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A Recon CS-6's breech.

A breech (also called a bolt) is an internal component found on breech-loaded blasters as well as most clip system Nerf blasters.


A bolt consists of two parts: The breech itself and the breech sled. The breech sled moves the bolt and is attached to the priming mechanism. When the blaster is primed back and forth, the bolt grabs a dart from the clip, when it reaches the end of its cycle, a dart tooth helps push the dart all the way down on the dart post in the breech.


In breech-loading blasters like the IonFire, the breech is placed upside down, so that when the breech is opened, it can allow the user to place in a dart.

Pusher breech[]

A pusher breech is a type of breech found on some hobby-grade blasters such as the Nexus Pro, or can be installed in other blasters using mod kits. Unlike conventional breeches, pusher breeches push darts forward into a chamber located behind the barrel, rather than having their own chamber. Pusher breeches do not have dart posts and do not require dart teeth, and usually do not have air restrictors. Due to this, they are less prone to jamming.[citation needed] Pusher breeches can also be designed to be compatible with both full-length and half-length darts.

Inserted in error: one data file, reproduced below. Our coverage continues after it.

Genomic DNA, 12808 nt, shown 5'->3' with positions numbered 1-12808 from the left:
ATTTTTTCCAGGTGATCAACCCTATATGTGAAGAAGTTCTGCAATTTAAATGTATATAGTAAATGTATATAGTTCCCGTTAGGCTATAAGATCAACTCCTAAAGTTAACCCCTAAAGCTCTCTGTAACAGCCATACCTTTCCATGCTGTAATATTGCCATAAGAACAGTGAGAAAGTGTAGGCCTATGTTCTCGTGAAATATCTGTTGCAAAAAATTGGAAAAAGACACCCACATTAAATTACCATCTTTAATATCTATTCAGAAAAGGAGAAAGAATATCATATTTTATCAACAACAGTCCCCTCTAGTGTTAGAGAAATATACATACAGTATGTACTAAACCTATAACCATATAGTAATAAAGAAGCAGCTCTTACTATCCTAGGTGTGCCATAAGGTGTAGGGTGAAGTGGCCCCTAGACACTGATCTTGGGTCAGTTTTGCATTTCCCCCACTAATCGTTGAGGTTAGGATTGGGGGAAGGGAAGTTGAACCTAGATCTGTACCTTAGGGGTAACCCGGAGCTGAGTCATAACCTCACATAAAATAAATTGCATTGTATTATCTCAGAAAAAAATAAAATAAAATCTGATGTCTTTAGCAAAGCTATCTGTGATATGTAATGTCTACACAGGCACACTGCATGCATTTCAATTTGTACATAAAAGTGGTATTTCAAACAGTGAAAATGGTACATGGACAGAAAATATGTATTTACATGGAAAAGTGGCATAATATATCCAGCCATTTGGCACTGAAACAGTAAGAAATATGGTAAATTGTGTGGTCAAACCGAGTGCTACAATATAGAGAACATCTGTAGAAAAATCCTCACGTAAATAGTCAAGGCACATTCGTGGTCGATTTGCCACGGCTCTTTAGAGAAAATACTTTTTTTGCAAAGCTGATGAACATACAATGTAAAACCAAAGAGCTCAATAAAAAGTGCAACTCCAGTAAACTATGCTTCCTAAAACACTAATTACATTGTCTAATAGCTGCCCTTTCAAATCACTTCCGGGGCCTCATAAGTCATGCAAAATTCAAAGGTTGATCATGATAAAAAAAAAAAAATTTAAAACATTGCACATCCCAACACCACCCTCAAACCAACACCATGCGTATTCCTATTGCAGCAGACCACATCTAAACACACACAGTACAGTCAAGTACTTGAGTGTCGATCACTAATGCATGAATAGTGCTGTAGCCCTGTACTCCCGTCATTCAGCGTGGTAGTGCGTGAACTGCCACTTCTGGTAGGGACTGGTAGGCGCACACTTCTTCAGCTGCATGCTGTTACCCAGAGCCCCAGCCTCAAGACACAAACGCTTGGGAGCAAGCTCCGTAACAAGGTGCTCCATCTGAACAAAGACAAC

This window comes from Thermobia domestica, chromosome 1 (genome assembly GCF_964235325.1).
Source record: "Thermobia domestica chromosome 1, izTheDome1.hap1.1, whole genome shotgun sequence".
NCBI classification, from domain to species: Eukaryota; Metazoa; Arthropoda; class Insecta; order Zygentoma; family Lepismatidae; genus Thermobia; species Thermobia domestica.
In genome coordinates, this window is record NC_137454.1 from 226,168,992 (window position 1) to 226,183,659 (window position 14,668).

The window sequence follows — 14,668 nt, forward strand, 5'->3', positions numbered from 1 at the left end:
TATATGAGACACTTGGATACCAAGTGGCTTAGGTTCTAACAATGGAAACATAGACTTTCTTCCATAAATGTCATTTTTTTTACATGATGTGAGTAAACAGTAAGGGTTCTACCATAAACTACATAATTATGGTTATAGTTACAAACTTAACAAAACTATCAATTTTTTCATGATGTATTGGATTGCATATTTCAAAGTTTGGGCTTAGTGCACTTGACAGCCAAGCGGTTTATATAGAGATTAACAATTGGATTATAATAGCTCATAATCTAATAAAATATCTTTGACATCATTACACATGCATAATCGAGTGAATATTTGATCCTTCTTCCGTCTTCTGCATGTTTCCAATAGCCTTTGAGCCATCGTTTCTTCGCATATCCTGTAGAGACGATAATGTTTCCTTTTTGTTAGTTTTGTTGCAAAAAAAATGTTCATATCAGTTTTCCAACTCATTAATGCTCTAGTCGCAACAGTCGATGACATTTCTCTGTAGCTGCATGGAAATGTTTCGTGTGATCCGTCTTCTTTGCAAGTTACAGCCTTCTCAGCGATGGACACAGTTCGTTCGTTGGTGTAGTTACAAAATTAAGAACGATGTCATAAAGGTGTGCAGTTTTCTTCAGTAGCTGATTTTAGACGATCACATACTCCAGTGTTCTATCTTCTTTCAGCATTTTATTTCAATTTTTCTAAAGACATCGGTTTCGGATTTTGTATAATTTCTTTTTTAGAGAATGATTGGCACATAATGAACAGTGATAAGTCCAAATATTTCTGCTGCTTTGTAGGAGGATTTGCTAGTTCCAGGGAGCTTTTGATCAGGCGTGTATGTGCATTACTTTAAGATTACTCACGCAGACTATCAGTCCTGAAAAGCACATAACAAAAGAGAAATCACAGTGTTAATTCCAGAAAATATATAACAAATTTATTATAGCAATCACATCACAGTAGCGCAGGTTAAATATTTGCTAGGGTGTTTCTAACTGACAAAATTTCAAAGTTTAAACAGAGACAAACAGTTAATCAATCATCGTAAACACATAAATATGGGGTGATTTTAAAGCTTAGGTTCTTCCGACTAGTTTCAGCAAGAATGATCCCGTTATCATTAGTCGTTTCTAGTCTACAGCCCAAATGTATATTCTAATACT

Spring-powered RIVAL and Hyper blasters also use a pusher breech, however, they also make use of an air restrictor. Blasters with pusher breeches can also use a compression barrel.

Buzz Bee blasters that use both shells and clips (such as the Rapid Fire Tek) technically also use pusher breeches, although the effective barrel itself is located in the shell and not in front of the breech.

Pusher breeches do not need to be bigger than the diameter of a dart since they do not house the dart, so they can be made thinner than a regular breech. A variant of the pusher breech, known as a skinny pusher, VanGuard breech, or dogbone pusher, as its name suggests, has a much narrower section in the middle, which allows clips to be removed without damaging them at all, even when the breech is forward. Skinny pushers are often made of metal since there is less material and making it out of plastic makes the component weaker. The Game Face Trion is an example of a blaster that uses a skinny pusher.


Some modders remove the air restrictor from the bolt, and add brass into the breech. This helps air flow and increases performance.